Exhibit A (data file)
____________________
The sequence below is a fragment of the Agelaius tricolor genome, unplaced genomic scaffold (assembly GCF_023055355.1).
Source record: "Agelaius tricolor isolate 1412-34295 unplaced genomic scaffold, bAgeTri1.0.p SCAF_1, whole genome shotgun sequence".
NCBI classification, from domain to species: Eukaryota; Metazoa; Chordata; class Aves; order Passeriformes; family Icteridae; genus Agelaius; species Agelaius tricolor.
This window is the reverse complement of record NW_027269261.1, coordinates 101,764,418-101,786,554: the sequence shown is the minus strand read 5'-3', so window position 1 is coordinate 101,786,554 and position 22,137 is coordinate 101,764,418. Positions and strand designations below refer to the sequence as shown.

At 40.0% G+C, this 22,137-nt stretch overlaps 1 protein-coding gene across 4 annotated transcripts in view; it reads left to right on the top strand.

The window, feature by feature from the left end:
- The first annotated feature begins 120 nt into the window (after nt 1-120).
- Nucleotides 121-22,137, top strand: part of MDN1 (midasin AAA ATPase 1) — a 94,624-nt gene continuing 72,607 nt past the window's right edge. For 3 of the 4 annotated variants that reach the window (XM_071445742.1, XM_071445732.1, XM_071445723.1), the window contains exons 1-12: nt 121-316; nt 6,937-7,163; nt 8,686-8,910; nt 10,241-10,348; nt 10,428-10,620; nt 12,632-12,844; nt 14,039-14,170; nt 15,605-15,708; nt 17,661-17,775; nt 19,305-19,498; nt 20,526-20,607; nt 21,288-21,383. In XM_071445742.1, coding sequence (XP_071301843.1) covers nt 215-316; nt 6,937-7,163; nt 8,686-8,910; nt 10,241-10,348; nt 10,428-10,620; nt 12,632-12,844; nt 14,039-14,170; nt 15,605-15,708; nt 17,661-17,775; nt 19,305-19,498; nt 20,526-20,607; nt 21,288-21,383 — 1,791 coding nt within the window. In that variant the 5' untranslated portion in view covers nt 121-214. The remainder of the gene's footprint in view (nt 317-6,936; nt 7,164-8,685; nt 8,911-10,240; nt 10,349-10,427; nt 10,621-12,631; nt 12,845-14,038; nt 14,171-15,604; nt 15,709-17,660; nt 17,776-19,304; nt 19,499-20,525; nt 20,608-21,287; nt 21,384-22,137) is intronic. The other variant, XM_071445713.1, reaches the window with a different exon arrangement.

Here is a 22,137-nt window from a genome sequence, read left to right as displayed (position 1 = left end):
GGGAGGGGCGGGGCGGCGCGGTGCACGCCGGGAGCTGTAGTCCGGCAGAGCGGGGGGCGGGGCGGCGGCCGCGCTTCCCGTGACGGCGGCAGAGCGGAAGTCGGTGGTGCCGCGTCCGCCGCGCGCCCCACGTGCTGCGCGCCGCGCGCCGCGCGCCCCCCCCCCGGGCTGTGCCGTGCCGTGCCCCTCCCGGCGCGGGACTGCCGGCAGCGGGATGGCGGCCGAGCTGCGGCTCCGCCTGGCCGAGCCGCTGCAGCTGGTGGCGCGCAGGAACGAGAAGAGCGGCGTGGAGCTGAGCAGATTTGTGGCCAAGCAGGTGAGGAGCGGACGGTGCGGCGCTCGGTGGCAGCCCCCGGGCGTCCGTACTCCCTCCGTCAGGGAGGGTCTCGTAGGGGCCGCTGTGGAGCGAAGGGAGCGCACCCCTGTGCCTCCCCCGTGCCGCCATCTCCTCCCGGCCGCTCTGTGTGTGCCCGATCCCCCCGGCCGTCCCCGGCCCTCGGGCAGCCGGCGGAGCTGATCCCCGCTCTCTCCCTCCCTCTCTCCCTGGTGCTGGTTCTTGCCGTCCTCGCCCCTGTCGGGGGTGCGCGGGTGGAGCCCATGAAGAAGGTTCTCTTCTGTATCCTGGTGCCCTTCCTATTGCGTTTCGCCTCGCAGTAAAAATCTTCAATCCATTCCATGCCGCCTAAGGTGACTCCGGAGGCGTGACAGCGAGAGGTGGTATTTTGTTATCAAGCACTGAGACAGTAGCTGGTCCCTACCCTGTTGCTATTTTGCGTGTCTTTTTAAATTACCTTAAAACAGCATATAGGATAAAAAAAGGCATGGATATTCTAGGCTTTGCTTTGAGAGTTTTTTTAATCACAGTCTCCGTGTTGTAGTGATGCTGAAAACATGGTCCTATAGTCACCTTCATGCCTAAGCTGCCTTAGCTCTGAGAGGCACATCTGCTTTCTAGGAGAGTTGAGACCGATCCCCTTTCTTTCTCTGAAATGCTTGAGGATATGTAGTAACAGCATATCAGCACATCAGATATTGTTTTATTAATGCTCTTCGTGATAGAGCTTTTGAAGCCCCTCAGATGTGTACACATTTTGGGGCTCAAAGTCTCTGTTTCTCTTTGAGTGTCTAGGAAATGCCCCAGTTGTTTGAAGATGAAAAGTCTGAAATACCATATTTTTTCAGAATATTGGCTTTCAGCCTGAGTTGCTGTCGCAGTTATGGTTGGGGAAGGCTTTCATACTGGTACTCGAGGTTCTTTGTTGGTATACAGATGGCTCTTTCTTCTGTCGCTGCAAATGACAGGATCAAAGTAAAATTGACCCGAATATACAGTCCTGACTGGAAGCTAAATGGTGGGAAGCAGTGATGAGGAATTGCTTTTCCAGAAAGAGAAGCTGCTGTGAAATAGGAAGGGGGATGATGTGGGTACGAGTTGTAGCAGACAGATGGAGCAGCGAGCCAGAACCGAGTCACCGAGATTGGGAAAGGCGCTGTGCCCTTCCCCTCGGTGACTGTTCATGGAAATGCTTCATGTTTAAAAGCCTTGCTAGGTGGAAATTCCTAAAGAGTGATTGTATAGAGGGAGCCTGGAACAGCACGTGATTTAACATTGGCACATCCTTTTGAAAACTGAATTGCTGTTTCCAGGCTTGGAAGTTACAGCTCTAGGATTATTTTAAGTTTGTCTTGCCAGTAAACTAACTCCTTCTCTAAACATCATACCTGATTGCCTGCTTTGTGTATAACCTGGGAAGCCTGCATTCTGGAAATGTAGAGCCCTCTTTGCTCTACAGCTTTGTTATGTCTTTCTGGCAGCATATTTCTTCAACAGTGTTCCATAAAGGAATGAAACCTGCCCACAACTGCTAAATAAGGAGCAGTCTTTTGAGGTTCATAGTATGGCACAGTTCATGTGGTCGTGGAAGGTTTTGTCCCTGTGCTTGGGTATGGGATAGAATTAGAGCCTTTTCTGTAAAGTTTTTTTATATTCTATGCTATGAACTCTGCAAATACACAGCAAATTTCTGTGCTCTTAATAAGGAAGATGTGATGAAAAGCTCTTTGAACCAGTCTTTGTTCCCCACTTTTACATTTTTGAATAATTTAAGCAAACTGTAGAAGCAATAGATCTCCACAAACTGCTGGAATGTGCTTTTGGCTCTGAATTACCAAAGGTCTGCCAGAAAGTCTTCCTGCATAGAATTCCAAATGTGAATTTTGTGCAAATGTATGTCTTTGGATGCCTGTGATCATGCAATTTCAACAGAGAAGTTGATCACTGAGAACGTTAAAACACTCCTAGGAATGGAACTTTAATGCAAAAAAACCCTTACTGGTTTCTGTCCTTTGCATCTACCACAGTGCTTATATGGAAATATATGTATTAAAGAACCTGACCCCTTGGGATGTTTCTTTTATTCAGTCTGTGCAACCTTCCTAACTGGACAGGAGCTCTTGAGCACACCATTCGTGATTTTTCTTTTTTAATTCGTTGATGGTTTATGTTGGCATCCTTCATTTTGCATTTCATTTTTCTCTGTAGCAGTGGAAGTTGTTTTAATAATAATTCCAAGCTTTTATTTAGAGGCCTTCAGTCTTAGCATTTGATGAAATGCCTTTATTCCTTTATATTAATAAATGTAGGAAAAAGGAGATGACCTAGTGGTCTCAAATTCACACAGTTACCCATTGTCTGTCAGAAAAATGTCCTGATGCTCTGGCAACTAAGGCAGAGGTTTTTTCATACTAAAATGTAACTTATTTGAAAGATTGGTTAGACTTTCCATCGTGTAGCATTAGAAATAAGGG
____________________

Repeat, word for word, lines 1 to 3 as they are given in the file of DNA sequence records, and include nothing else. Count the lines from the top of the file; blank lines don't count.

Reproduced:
The sequence below is a fragment of the Agelaius tricolor genome, unplaced genomic scaffold (assembly GCF_023055355.1).
Source record: "Agelaius tricolor isolate 1412-34295 unplaced genomic scaffold, bAgeTri1.0.p SCAF_1, whole genome shotgun sequence".
NCBI classification, from domain to species: Eukaryota; Metazoa; Chordata; class Aves; order Passeriformes; family Icteridae; genus Agelaius; species Agelaius tricolor.